In the middle of May, 1659, the General Court of the Massachusetts Bay Colony issued the following order:
For preventing disorders, arising in several places within this jurisdiction by reason of some still observing such festivals as were superstitiously kept in other communities, to the great dishonor of God and offense of others: it is therefore ordered by this court and the authority thereof that whosoever shall be found observing any such day as Christmas or the like, either by forbearing of labor, feasting, or any other way, upon any such account as aforesaid, every such person so offending shall pay for every such offence five shilling as a fine to the county.
The Puritans were concerned that the more bacchanalian aspects of medieval winter solstice celebrations were besmirching the Lord’s birthday, and it would be best to nip it all in the bud. The specter of the motherland, where Christmas revelers were wassailing–drinking spiced ales, mulled ciders and the like–wouldn’t do in the New World.
Luckily, it didn’t work, although the order amazingly stayed in effect until 1681. (If the law of the land today the sheer volume of five shilling fines would handily take care of our national debt problem.)
Whether the solstice, Christmas, Chanukah or New Year’s, we like to celebrate, and the beer world is ready to oblige. The proliferating number of holiday ales and winter warmers is up to the task of keeping everyone’s nose as red as a cherry.
Santa is not partial only to cookies and milk. In his tasty little volume, Christmas Beers (Universe Publishing, $19.95), author Don Russell unearths a 1959 letter to the big man found in the Rutland, Vermont Santa Claus mailbox: “Dear Santa: I’ll leave you a glass of ginger ale, and if you’re still thirsty, I could leave you two quarts of beer. Remember, my house is the one with the beer. Love, Cindy.”
Cindy may now be old enough to be collecting Social Security, but I hope Santa was good to her over the years. If she’s a beer fan, no worries. As Russell points out, what was once a trickle of holiday ales has become a virtual flood, all the more reason for merriment. And if ever a Christmas season gift seems to come pre-wrapped, brightly labeled big bottles of holiday beer are the ideal specimens. I’ve never known such an offering to be poorly received. I know (hint alert) I never tire of them.
Naturally, the joy of the season needn’t be confined to Christmas celebrants. The Shmaltz Brewing company’s annual Chanukah beer, Jewbulation, is from all accounts a powerhouse of an offering, but I haven’t been able to light one up yet.
Nor have I found the beer modeled after a Scottish suet fruit pudding from the Orkney Brewery, Clootie Dumpling. But there’s always next year.
1. Our Special Ale 2010 (Anchor Brewing Co., San Francisco, CA, 5.5% ABV): In the U.S., Anchor revived the custom of brewing special holiday beers in 1975, annually varying the recipe and label. And now you can buy ‘em by the magnum. (anchorbrewing.com)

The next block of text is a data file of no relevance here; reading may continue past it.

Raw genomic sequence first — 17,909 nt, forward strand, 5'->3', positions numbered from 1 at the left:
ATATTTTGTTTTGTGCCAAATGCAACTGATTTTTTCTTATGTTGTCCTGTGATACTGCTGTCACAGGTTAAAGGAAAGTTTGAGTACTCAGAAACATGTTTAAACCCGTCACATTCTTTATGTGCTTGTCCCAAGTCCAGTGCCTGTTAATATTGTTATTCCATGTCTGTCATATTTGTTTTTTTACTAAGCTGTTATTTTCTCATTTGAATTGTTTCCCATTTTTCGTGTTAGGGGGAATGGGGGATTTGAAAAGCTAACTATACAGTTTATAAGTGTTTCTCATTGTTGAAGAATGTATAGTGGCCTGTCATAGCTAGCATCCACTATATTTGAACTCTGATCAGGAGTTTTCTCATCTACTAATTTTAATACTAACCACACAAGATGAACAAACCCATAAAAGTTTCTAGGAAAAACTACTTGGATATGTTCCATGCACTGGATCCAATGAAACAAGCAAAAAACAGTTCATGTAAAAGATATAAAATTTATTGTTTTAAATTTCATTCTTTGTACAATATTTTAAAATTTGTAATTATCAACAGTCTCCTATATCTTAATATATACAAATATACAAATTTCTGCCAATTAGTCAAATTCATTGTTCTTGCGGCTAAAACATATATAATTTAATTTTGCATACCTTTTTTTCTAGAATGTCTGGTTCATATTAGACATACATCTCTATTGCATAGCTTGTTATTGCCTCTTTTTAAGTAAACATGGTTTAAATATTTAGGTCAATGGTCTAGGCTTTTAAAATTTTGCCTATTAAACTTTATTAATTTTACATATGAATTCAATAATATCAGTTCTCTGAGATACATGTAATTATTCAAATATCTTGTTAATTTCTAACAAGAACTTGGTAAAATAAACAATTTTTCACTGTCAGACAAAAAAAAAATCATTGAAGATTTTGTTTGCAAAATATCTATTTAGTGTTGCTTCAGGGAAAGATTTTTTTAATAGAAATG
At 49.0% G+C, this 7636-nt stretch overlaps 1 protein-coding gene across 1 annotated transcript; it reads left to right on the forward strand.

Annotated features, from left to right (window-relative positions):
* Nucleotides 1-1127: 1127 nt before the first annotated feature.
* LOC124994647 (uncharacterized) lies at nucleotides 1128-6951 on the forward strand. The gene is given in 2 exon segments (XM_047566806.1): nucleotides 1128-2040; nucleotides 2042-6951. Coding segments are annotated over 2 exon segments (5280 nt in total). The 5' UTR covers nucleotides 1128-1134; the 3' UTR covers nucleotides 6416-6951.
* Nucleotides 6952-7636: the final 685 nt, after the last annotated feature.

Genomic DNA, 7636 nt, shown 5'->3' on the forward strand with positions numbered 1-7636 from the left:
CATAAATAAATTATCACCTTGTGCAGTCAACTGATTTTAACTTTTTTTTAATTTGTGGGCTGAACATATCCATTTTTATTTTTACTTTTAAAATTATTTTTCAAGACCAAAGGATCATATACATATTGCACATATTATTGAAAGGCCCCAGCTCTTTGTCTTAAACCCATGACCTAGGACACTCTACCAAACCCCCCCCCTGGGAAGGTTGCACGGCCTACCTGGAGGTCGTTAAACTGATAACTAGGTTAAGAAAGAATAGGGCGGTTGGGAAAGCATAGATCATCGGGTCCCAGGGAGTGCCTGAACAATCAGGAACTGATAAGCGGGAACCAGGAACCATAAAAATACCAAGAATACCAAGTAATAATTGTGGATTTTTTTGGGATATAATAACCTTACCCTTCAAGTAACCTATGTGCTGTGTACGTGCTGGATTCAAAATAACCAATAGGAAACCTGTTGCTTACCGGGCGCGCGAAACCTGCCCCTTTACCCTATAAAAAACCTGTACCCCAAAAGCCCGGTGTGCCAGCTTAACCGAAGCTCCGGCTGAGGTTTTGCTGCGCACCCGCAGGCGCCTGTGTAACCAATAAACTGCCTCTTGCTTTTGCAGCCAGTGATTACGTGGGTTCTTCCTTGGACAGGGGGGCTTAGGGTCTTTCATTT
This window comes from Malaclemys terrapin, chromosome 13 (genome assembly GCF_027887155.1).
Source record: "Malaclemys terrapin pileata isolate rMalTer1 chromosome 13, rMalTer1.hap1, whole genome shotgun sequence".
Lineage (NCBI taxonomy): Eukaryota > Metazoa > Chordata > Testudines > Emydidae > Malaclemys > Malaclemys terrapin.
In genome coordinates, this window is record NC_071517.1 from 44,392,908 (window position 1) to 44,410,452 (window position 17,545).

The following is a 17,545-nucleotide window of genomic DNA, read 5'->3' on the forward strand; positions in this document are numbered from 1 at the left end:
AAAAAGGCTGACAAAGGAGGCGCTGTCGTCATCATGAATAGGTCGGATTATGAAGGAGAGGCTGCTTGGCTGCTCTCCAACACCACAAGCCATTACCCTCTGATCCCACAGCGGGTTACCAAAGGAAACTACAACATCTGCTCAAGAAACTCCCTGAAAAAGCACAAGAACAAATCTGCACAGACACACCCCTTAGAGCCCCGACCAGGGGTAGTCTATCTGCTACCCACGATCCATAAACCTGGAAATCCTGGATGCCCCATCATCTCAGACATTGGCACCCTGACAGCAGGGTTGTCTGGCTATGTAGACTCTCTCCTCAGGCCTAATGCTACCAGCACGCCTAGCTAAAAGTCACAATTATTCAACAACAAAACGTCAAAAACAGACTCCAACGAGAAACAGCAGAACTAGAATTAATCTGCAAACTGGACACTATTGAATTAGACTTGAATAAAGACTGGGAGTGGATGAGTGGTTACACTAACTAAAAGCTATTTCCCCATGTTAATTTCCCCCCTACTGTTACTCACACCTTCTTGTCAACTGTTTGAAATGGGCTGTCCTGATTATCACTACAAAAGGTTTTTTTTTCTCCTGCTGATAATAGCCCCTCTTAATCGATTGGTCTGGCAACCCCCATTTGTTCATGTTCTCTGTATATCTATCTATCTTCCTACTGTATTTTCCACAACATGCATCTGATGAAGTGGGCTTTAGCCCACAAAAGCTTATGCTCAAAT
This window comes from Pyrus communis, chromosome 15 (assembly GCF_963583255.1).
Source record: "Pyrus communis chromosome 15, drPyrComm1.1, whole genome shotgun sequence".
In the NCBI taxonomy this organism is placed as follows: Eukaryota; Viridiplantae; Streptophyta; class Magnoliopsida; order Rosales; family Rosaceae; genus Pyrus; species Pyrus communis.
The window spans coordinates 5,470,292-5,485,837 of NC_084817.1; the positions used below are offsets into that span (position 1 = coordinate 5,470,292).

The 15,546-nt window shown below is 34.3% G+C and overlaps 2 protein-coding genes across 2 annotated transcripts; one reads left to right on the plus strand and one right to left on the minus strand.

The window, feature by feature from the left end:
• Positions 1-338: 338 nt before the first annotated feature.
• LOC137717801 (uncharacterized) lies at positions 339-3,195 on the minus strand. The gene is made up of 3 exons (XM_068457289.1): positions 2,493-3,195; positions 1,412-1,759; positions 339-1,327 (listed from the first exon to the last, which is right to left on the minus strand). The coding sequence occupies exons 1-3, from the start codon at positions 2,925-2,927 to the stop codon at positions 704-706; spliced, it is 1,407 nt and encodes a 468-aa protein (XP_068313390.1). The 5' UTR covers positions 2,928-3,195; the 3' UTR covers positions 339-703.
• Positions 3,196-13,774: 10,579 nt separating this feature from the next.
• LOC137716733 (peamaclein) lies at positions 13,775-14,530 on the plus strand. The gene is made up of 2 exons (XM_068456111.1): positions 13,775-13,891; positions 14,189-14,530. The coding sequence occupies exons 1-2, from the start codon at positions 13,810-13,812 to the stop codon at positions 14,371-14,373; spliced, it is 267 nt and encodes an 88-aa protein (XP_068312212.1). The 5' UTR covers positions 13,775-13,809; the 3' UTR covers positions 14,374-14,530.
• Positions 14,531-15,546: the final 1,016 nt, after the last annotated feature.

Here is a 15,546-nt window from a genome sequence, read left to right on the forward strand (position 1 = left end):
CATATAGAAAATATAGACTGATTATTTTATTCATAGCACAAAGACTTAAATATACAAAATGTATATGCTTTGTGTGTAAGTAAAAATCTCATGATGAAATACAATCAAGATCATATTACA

2. Santa’s Private Reserve (Rogue Brewing, Newport, OR, 6.3% ABV): One of the few beer bottles of use if the weather knocks the power out, thanks to glow-in-the-dark labels. There’s plenty of flavorful wattage inside, too, brewed with five different malts, three different hops, and a partridge in a pear tree. (rogue.com)
3. Fuller’s Vintage Ale 2010 (England; 8.5% ABV): The active yeasts in bottle-conditioned ales like the Fuller’s Vintage permits cellaring for five years or more, for those who can wait that long. Better plan, buy enough to chart the changes in the maturing beer from year to year. (fullers.co.uk)
4. Infinium (10.3% ABV): Fill the glass flutes with this collaboration between the Boston Beer Co. (of Samuel Adams fame) and Germany’s venerable Weihenstephan Brewery, which was ready for uncorking last month. It’s a beer, but the golden, fruity, spicy concoction is New Year’s Eve-worthy in its champagne-like character. (samadams.com)
5. Malheur Brut (Brouwerij De Landtsheer, Belgium; 11.0% ABV): The champagne of bottled beers is Miller Genuine Draft only in ad copy. This Belgian sparkler claims to have been the first real méthode champenoise beer in 2001. Put it on ice and power into the new year with its slightly stronger sibling, Malheur Dark Brut. (belukus.net)
6. Our Brewers Reserve Grand Cru (Sierra Nevada Brewing, Chico, CA; 9.2% ABV): This is the final offering in the year-long celebration of the brewery’s 30th anniversary, and it is both a fond look back and a bold step forward. I’d say it is one beautiful beer, but it’s actually a blend of the flagship Pale Ale, the annual Celebration Ale, and some oak-aged Bigfoot Barleywine-Style Ale. Let the fireworks begin.
In shorter form, this piece was originally featured in the December 2010 Fairways + Greens Magazine, courtesy Madavor Media.